Prerequisite: Math III

    This course is designed for students that have successfully completed Math IV and elect to continue to an applications-based course in mathematics. Students will study exploratory data analysis, experimental design, the concept of distributions of data, probability, graphical displays and numerical summaries of data, relationships of association and correlation, confidence and inference. Student projects will involve designing data collection, gathering and analyzing different types of data, displaying their research and analysis and presenting their work to their classmates and/or to wider audiences. Throughout, students will be expected to use technology to help organize and analyze their work and create mathematical models as a part of their study. Students’ agency will be manifested in their selection of project goals, their initiative in collecting and analyzing data and in formulating the means of presentation to their audience. 
    Prerequisite: Math IV

    Honors Statistics
    This course is designed for students that have successfully completed Math IV and elect to continue to an applications-based honors course in mathematics. Students will study exploratory data analysis, experimental design, the concept of distributions of data, probability, graphical displays and numerical summaries of data, relationships of association and correlation, confidence and inference. Student projects will involve designing data collection, gathering and analyzing different types of data, displaying their research and analysis and presenting their work to their classmates and/or to wider audiences. Throughout, students will be expected to use technology, including statistical analysis using the coding language R, to help organize and analyze their work and create mathematical models as a part of their study. Students will ultimately conduct extensive analysis and inference in the spring, and their projects will build on the concepts covered throughout the entirety of the academic year.
    Prerequisite: Math IVH

    Calculus I
    This course explores the fundamental topics in calculus; limits, derivatives, integrals, and their applications. These topics are learned and explored in a less rigorous fashion than the honors level course, but students will still walk away with a deep conceptual understanding of these concepts that form the basis of all of calculus.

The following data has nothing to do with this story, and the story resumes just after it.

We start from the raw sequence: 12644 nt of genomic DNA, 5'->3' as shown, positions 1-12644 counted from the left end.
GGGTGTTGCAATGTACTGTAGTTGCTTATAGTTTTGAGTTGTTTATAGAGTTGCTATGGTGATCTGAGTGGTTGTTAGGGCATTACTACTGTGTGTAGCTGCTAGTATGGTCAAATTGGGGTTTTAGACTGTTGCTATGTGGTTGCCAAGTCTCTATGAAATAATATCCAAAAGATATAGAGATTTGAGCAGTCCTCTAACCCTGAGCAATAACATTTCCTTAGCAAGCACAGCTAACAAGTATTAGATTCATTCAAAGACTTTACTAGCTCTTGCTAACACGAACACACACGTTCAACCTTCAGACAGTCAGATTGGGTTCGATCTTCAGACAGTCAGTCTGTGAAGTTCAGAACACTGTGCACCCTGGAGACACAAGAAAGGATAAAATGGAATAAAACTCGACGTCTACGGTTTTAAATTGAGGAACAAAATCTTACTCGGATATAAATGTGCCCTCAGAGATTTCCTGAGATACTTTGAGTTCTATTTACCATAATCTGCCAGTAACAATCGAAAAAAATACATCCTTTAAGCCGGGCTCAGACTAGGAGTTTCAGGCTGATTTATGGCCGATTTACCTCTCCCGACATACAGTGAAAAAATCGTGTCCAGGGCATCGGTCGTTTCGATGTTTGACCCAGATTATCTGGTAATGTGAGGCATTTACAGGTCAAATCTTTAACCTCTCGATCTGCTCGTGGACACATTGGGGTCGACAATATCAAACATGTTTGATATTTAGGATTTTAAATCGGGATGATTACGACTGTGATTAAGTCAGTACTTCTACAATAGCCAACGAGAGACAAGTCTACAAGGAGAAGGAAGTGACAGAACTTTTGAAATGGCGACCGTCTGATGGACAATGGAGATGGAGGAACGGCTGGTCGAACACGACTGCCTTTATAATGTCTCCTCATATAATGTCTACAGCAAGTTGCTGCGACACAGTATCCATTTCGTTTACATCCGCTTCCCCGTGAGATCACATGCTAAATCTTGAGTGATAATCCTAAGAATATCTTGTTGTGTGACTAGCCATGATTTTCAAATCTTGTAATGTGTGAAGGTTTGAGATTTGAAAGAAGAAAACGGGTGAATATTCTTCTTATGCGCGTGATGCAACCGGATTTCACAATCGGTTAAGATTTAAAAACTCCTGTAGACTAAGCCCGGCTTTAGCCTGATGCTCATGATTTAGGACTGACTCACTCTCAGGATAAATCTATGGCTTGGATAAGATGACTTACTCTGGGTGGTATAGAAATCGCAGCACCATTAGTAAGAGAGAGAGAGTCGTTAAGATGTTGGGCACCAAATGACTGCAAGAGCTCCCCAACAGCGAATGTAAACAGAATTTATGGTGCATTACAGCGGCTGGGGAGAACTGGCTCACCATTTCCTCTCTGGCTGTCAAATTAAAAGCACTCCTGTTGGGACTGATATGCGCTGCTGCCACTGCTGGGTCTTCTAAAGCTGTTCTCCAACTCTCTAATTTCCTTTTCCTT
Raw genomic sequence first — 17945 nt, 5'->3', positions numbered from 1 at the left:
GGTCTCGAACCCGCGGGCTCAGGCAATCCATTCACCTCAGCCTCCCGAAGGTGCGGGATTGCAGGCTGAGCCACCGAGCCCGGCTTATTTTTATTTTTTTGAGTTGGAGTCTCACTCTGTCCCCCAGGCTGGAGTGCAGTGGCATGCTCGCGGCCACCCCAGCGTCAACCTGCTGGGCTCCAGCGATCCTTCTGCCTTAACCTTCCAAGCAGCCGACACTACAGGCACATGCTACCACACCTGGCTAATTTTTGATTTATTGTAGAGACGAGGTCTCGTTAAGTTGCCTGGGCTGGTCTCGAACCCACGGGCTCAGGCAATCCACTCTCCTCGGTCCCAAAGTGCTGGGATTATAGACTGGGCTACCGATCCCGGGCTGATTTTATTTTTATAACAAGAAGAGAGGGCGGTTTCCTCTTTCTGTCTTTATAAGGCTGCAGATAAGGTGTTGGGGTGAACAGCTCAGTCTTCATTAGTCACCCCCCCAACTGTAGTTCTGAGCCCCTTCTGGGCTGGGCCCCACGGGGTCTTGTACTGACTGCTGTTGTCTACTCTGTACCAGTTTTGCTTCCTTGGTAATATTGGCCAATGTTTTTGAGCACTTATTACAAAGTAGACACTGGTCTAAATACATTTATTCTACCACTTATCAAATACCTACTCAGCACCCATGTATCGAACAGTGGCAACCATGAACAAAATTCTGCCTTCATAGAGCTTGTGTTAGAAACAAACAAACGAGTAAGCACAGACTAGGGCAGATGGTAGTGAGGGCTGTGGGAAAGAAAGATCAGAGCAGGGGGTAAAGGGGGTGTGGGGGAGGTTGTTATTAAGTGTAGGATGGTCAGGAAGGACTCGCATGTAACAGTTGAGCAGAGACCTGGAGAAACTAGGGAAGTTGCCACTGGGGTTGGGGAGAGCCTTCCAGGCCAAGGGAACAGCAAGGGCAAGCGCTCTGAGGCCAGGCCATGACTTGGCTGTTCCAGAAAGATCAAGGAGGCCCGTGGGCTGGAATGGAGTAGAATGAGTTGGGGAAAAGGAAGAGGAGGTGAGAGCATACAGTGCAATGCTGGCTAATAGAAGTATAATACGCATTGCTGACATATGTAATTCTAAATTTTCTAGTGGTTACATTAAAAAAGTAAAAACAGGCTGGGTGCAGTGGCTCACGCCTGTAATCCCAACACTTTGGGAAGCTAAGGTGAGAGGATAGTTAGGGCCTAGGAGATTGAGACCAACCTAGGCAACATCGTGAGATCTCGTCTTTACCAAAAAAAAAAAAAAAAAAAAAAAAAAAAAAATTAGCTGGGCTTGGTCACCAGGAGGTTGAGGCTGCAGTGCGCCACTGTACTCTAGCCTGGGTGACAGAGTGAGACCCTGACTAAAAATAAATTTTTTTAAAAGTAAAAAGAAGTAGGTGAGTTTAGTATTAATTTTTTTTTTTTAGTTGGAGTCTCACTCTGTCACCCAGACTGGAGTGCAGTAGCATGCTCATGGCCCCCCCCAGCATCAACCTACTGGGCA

Prerequisite: Math IV

    Calculus I Honors
    This course is designed for students who have successfully completed Math IVH and elect to continue in Thacher’s mathematics program at a high level. It provides an in-depth study of limits, differential and integral calculus. Students are engaged in problem solving, reasoning, argument and communication. Emphasis is placed on exploring concepts from a numerical, graphical, and algebraic perspective.
    Prerequisite: Math IVH

    Calculus I-II Honors
    The objective of Calculus I-II is to expand students’ knowledge, understanding, and
    appreciation of mathematics by studying the mathematics of change and the infinitely
    small. The concepts studied in this course will be explored from a graphical, numerical, analytical, and verbal standpoint. Students will be taught to understand and answer questions using each of these approaches. This course supports a class atmosphere conducive to exploration, discovery, questioning, and collaboration. Students will be expected to present and defend their work. In addition to an in-depth study of limits, and differential and integral calculus, this course includes the calculus of parametric and polar functions, and infinite series.
    Prerequisite: Math IVH with teacher recommendation 

    Honors Multivariable Calculus
    This course covers introductory material related to the mathematics of vectors and the behavior of functions in three and more dimensions. Coordinatizations covered include rectangular, polar, spherical and cylindrical. Vector-valued functions form the basis of early discussions, including derivatives, integrals, surface area, arc length and curvature. Limits and continuity support a treatment of directional derivatives, differentials and gradients, leading to coverage of extreme value problems and Lagrange multipliers. Iterated integrals and multiple integration are treated with an emphasis on center of mass, moments of inertia, surface area and volume. Finally, line and surface integrals are introduced in the context of conservative vector fields to support an understanding of Green’s Theorem and, later, Stokes Theorem.
    Prerequisite:  Calculus I-IIH

    Advanced Computer Science
    In this class students will learn how to read and write well-structured computer code using a variety of control flow techniques (functions, conditionals, loops, recursion), simple data structures (1D arrays, classes, multidimensional arrays), and different forms of input/output (text, graphics, animations). Along the way a variety of interesting STEM applications will be explored. Whether you are a complete beginner or already have some programming experience, this class will help you develop a good coding style and learn how to use your computer as a tool to explore almost any subject.
    Prerequisite: None
    Corequisite: Math IIIH or IV recommended

    Robotics & Electrical Engineering